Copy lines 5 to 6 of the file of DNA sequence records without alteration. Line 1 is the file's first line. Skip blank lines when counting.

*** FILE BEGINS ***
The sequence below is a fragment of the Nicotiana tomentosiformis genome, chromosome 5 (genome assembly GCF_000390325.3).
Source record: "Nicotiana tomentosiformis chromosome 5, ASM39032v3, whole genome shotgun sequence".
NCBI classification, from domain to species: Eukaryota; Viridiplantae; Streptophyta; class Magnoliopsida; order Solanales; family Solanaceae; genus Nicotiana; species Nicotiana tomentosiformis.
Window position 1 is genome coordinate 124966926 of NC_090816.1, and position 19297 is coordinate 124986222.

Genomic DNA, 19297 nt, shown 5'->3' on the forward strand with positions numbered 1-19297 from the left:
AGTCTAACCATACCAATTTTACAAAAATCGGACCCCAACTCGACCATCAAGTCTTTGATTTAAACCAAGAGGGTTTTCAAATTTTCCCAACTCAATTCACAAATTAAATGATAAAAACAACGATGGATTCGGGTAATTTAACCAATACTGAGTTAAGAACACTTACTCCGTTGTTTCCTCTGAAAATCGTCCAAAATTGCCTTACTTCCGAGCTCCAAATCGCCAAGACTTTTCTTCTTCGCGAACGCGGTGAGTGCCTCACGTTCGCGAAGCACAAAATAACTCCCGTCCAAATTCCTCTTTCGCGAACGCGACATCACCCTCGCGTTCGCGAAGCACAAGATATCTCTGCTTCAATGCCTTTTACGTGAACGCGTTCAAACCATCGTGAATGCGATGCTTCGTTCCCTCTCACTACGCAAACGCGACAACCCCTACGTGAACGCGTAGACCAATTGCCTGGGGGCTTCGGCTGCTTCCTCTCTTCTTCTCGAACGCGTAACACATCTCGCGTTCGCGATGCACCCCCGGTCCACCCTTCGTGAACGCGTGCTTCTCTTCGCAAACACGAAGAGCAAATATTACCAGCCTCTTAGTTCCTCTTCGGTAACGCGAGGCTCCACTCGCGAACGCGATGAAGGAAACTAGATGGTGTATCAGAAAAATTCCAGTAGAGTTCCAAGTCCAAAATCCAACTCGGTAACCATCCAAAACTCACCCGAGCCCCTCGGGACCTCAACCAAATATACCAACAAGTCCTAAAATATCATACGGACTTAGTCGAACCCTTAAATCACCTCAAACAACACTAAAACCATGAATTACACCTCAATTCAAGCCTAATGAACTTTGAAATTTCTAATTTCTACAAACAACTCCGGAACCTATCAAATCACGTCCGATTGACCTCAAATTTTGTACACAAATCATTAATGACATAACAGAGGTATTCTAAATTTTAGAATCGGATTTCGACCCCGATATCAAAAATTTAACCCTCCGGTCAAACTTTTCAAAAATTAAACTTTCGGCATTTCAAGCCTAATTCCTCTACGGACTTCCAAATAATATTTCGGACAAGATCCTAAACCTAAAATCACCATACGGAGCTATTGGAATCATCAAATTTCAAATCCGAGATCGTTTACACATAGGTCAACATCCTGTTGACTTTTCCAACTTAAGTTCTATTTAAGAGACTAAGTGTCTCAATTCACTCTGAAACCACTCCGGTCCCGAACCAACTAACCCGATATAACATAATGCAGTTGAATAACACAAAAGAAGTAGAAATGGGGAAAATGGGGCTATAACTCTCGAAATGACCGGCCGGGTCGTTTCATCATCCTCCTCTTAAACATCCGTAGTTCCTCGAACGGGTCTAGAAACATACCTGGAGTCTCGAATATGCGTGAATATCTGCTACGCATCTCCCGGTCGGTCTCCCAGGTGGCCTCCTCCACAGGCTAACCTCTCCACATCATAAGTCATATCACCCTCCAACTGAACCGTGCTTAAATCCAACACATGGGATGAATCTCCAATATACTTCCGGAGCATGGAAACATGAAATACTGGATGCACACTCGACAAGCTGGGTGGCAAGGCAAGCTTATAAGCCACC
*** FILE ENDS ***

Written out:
Genomic DNA, 19297 nt, shown 5'->3' on the forward strand with positions numbered 1-19297 from the left:
AGTCTAACCATACCAATTTTACAAAAATCGGACCCCAACTCGACCATCAAGTCTTTGATTTAAACCAAGAGGGTTTTCAAATTTTCCCAACTCAATTCACAAATTAAATGATAAAAACAACGATGGATTCGGGTAATTTAACCAATACTGAGTTAAGAACACTTACTCCGTTGTTTCCTCTGAAAATCGTCCAAAATTGCCTTACTTCCGAGCTCCAAATCGCCAAGACTTTTCTTCTTCGCGAACGCGGTGAGTGCCTCACGTTCGCGAAGCACAAAATAACTCCCGTCCAAATTCCTCTTTCGCGAACGCGACATCACCCTCGCGTTCGCGAAGCACAAGATATCTCTGCTTCAATGCCTTTTACGTGAACGCGTTCAAACCATCGTGAATGCGATGCTTCGTTCCCTCTCACTACGCAAACGCGACAACCCCTACGTGAACGCGTAGACCAATTGCCTGGGGGCTTCGGCTGCTTCCTCTCTTCTTCTCGAACGCGTAACACATCTCGCGTTCGCGATGCACCCCCGGTCCACCCTTCGTGAACGCGTGCTTCTCTTCGCAAACACGAAGAGCAAATATTACCAGCCTCTTAGTTCCTCTTCGGTAACGCGAGGCTCCACTCGCGAACGCGATGAAGGAAACTAGATGGTGTATCAGAAAAATTCCAGTAGAGTTCCAAGTCCAAAATCCAACTCGGTAACCATCCAAAACTCACCCGAGCCCCTCGGGACCTCAACCAAATATACCAACAAGTCCTAAAATATCATACGGACTTAGTCGAACCCTTAAATCACCTCAAACAACACTAAAACCATGAATTACACCTCAATTCAAGCCTAATGAACTTTGAAATTTCTAATTTCTACAAACAACTCCGGAACCTATCAAATCACGTCCGATTGACCTCAAATTTTGTACACAAATCATTAATGACATAACAGAGGTATTCTAAATTTTAGAATCGGATTTCGACCCCGATATCAAAAATTTAACCCTCCGGTCAAACTTTTCAAAAATTAAACTTTCGGCATTTCAAGCCTAATTCCTCTACGGACTTCCAAATAATATTTCGGACAAGATCCTAAACCTAAAATCACCATACGGAGCTATTGGAATCATCAAATTTCAAATCCGAGATCGTTTACACATAGGTCAACATCCTGTTGACTTTTCCAACTTAAGTTCTATTTAAGAGACTAAGTGTCTCAATTCACTCTGAAACCACTCCGGTCCCGAACCAACTAACCCGATATAACATAATGCAGTTGAATAACACAAAAGAAGTAGAAATGGGGAAAATGGGGCTATAACTCTCGAAATGACCGGCCGGGTCGTTTCATCATCCTCCTCTTAAACATCCGTAGTTCCTCGAACGGGTCTAGAAACATACCTGGAGTCTCGAATATGCGTGAATATCTGCTACGCATCTCCCGGTCGGTCTCCCAGGTGGCCTCCTCCACAGGCTAACCTCTCCACATCATAAGTCATATCACCCTCCAACTGAACCGTGCTTAAATCCAACACATGGGATGAATCTCCAATATACTTCCGGAGCATGGAAACATGAAATACTGGATGCACACTCGACAAGCTGGGTGGCAAGGCAAGCTTATAAGCCACC